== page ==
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The Sounds of Slavery: Discovering African American History through Songs, Sermons, and Speechby Graham White
Synopses & Reviews
Through vivid anecdotes and firsthand accounts, White and White expand our historical ear from the 1700s through the 1850s, showing how profoundly slaves shaped the American soundscape. The Sounds of Slavery allows us to eavesdrop on the past, providing a fascinating, innovative, and accessible account of the aural dimension of slavery.
A fascinating book . . . that brings to life the historical soundscape of 18th- and 19th-century African Americans at work, play, rest, and prayer . . . This remarkable achievement demands a place in every collection on African American and U.S. history and folklife. Highly recommended. --Library Journal
The Sounds of Slavery will not only be valuable to young scholars, but . . . to young performers and composers, especially with the explosion of interest in 'roots music, ' looking for new sources of original and searing music. --Ran Blake, Christian Science Monitor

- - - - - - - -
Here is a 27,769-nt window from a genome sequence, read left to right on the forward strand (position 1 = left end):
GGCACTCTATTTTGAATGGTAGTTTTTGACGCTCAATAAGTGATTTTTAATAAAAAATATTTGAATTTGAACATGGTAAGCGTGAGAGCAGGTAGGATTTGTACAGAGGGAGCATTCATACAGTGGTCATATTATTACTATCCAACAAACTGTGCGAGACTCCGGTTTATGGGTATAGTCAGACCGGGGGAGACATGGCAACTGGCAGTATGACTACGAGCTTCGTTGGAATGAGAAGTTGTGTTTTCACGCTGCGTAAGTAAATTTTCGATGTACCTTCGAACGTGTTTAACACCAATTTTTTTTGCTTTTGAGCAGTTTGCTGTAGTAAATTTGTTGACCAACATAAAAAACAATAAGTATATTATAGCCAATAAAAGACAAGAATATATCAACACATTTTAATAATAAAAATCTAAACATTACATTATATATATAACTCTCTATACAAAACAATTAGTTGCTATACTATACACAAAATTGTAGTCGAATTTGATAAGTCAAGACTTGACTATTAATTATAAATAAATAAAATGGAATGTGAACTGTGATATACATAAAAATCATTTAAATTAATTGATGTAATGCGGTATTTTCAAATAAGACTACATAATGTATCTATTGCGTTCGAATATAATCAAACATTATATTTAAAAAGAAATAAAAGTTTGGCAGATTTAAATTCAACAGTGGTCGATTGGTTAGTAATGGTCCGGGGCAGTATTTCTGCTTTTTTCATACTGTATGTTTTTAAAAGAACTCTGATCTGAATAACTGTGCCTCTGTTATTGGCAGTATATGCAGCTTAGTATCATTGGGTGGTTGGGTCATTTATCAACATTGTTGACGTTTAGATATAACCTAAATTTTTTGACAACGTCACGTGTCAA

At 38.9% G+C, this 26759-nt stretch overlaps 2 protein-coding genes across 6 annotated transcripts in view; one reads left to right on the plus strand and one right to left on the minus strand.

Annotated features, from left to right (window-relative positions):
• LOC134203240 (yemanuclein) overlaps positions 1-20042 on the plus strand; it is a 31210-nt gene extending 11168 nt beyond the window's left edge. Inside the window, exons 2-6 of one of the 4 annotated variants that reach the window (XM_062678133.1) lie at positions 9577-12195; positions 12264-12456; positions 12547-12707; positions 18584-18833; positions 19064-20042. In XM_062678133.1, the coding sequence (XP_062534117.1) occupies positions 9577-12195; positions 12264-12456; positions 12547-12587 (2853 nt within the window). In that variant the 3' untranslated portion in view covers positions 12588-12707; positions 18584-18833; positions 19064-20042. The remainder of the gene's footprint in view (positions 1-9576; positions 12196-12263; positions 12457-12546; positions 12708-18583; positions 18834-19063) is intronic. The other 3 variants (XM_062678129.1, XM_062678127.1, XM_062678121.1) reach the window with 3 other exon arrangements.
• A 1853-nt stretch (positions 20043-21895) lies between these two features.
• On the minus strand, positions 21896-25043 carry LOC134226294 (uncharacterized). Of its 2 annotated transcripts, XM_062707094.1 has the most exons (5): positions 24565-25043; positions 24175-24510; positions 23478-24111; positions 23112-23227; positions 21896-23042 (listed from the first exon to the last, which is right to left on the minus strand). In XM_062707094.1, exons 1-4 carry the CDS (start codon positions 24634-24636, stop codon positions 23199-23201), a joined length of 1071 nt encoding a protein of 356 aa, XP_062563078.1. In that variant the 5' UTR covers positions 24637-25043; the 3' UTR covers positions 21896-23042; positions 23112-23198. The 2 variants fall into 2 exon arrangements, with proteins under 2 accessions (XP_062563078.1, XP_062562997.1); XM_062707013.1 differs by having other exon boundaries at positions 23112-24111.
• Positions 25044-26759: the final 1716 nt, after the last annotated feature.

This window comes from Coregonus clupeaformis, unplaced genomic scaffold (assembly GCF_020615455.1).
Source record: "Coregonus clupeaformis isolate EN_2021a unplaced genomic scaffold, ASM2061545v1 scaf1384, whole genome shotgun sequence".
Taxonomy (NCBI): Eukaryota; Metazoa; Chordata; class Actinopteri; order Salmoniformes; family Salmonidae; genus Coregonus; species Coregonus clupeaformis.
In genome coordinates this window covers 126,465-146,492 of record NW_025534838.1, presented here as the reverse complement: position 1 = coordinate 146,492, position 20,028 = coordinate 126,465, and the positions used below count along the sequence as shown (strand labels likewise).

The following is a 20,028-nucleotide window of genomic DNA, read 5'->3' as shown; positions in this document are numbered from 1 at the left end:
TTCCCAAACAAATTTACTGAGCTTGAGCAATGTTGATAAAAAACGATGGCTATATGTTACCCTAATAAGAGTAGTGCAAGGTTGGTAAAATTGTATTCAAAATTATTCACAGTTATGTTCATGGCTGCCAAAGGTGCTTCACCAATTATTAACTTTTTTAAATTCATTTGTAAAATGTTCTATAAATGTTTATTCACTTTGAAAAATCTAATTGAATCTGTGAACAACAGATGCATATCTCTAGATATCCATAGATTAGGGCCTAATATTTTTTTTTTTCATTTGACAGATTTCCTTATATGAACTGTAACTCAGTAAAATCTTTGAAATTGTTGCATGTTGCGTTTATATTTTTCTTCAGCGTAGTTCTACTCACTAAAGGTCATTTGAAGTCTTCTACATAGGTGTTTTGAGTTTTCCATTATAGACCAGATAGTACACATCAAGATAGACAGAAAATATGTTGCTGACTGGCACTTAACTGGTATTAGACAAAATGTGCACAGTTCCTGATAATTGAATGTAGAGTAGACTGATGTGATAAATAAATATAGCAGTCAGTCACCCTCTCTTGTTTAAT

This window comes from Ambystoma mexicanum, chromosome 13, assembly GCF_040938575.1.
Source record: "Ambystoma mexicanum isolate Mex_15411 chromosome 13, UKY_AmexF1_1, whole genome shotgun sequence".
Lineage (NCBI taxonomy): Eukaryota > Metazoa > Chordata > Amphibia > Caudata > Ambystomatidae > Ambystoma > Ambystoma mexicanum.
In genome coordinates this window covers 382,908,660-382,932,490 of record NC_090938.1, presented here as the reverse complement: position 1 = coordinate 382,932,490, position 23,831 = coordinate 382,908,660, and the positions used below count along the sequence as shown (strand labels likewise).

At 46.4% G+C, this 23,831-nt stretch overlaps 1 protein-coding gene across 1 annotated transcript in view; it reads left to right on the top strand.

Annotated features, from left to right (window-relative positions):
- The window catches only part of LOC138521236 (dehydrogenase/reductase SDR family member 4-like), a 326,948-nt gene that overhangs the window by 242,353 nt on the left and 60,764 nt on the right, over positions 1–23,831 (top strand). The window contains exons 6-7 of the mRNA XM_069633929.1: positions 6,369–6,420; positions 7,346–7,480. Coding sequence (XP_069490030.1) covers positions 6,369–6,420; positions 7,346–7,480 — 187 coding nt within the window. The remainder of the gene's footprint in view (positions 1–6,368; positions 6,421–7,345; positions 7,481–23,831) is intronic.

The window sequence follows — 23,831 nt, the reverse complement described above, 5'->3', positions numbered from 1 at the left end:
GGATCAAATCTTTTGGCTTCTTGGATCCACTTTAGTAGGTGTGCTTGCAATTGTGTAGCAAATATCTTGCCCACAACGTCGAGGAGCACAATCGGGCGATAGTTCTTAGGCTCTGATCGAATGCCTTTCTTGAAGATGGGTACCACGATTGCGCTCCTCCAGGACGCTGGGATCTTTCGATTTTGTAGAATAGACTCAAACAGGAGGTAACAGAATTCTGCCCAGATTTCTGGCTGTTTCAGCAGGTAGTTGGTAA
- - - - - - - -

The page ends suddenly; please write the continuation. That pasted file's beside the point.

Highly recommended. --Michael Russert, Multicultural Review
A work of great originality and insight. --Ira Berlin, Distinguished University Professor, University of Maryland
Shane White and Graham White's book is a joy. --Branford Marsalis
Shane White and Graham White, who are not related, are professor and honorary associate, respectively, in the history department at the University of Sydney, Australia. They are the coauthors of Stylin': African American Expressive Culture, from Its Beginning to the Zoot Suit
Collects songs, speeches, and sermons that provide a revealing window into the sufferings of slaves, as well as some of the most revealing of such documents from the 1700s through the 1850s.
About the Author
Shane White and Graham White, who are not related, are professor and honorary associate, respectively, in the history department at the University of Sydney, Australia. They are the coauthors of Stylin': African American Expressive Culture, from Its Beginning to the Zoot Suit.
Table of Contents
[v.1.] Text — [v.2.] Audio CD.
What Our Readers Are Saying
Arts and Entertainment » Music » History and Criticism